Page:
The goal of the FIT For Active Living program is to provide client-focused treatment and educational resources that will facilitate improved function, well-being, and self-reliant lifestyles. We also develop linkages to primary and secondary health providers, the insurance industry and the community-at-large to promote the health and well-being of our clients.
- Improve physical functioning
- Improved well-being
- Develop skills to cope with pain if it persists after rehabilitation is complete
Work as part of an interdisciplinary team to provide a clinical picture of clients involved in the assessment process and/or the treatment program. The Physical Therapist is responsible to provide biomechanical assessment and treatment for all spinal and peripheral joints, and work with the team to generate diagnoses, problem solve and create ongoing rehabilitation plans which will best meet each client's individual rehabilitation needs. Physical therapy treatment can include, but is not limited to manual therapy, education regarding your problem and self-management of it, acupuncture, exercise prescription, vestibular/balance retraining, recommendation for assistive devices/walking aids/orthotics.
Assist clients to reach and maintain their highest level of function in occupational performance areas by treatment of client limitations, education and modification of the home and work environment. Occupational therapists provide a range of assessments and treatment including: facilitating graduated return to work/home/community activities, prescribing functional conditioning and work simulation programs, conducting functional capacity evaluations and functional ability evaluations, application of ergonomic principles and prescribing adaptive equipment to facilitate independence.
Provide an assessment of a client’s overall fitness levels and develop conditioning programs to improve overall fitness and address specific musculoskeletal or cardiovascular concerns. This is achieved through individual and group strength, flexibility, cardiovascular, aqua-therapy, core stability programs.
The Exercise Therapists aid clients to the return of active leisure pursuits and provides wellness and fitness education.
Assess and treat mental health problems and psychosocial concerns related to the motor vehicle collision. The assessment process involves asking clients a number of questions about pain, mood, anxiety, stress, sleep, coping mechanisms, family and other social supports, and any other issues that might be affecting their mental health and physical recovery. Treatment involves psychotherapy (talk therapy) to help clients cope more effectively with any of these areas which are causing them difficulty. Psychologists at the FIT Program can be involved quite heavily or very little in a client's overall treatment program, dependent on the client's needs.
The Rehabilitation Coordinator facilitates client intake, participates in assessment and treatment, act as client/insurer liaison, act as a client advocate both within the program and the community and provide support for client goal setting. The Rehabilitation Coordinator assumes responsibility for the collection, distribution and documentation of client information, for facilitating client conferences and providing the required follow-up in the active treatment phase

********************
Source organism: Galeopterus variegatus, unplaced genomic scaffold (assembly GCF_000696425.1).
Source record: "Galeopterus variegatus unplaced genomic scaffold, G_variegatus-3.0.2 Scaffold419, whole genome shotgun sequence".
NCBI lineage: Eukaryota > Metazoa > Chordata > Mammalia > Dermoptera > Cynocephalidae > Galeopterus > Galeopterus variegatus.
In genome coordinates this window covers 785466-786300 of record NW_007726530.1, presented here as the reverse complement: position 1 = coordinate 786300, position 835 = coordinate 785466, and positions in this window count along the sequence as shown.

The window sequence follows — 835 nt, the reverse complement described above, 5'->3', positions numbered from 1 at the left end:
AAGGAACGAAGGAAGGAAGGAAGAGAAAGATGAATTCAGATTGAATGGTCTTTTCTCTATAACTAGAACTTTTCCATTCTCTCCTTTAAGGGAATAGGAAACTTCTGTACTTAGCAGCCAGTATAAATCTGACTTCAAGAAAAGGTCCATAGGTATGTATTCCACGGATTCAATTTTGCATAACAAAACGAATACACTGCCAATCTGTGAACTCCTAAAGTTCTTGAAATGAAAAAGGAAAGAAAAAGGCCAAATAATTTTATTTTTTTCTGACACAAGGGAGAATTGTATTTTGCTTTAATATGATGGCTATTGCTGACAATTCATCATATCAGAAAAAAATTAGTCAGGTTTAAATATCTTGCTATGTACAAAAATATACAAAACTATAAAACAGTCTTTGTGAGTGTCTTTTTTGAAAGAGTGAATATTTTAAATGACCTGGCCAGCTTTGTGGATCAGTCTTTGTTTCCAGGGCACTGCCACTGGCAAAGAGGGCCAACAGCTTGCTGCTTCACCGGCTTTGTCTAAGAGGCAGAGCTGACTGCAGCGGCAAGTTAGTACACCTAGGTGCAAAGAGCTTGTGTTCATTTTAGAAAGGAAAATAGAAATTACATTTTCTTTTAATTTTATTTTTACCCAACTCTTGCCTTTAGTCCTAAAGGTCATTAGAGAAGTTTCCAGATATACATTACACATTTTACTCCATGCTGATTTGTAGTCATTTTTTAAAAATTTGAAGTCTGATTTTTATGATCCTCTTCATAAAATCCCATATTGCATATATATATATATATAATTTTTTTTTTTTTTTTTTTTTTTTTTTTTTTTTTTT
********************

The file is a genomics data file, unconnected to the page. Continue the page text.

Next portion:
Dieticians provide education on proper nutrition for the maintenance of a healthy body weight, diabetes management and cholesterol reduction.
Although some clients may see every health professional listed above, the treatment components and professionals involved in your care is based on your rehabilitation needs.
A progressive program that improves strength, flexibility, endurance, and function that may include:
Stretching – Stretching is a tool used to develop flexibility. Clients who attend FIT often complete stretching exercises in a group setting at the beginning of their treatment day or are provided with specific individual stretches to complete during the program.
Mobility – mobility program consists of a group of exercises performed daily, that may focus on increasing flexibility, endurance, balance/coordination and strength of a specific injury site.
Strength – the focus of your strength program is to improve muscle strength and endurance, not only of a specific injury site, but the whole body.
Position tolerance – different positions are required for work and recreation. Examples of these activities include sitting, standing, bending and elevated work tasks.
ADL (Activities of Daily Living) – the focus of ADL is to increase independence with all household and self-care activities by learning proper body mechanics and strategies to minimize fatigue.
Functional Conditioning – a program is developed to simulate tasks that with help you become independent with these tasks you perform at work or at home.
Psychosocial interventions include:
Individual Counseling – All clients have a member of the psychology staff assigned to their treatment team. You may explore issues that have arisen from the motor vehicle collision including changes in relationships, work, and feelings about yourself more generally. Individual pain management training is also often included.
Relaxation Training – Relaxation is one of the basic skills for effective self-management of pain. Each client is scheduled for six 1-hour sessions of small group relaxation training, typically beginning in the first month of the program.
Group Education Sessions – There are several sessions available to discuss and learn more about issues common to the experience of managing ongoing pain or limitations.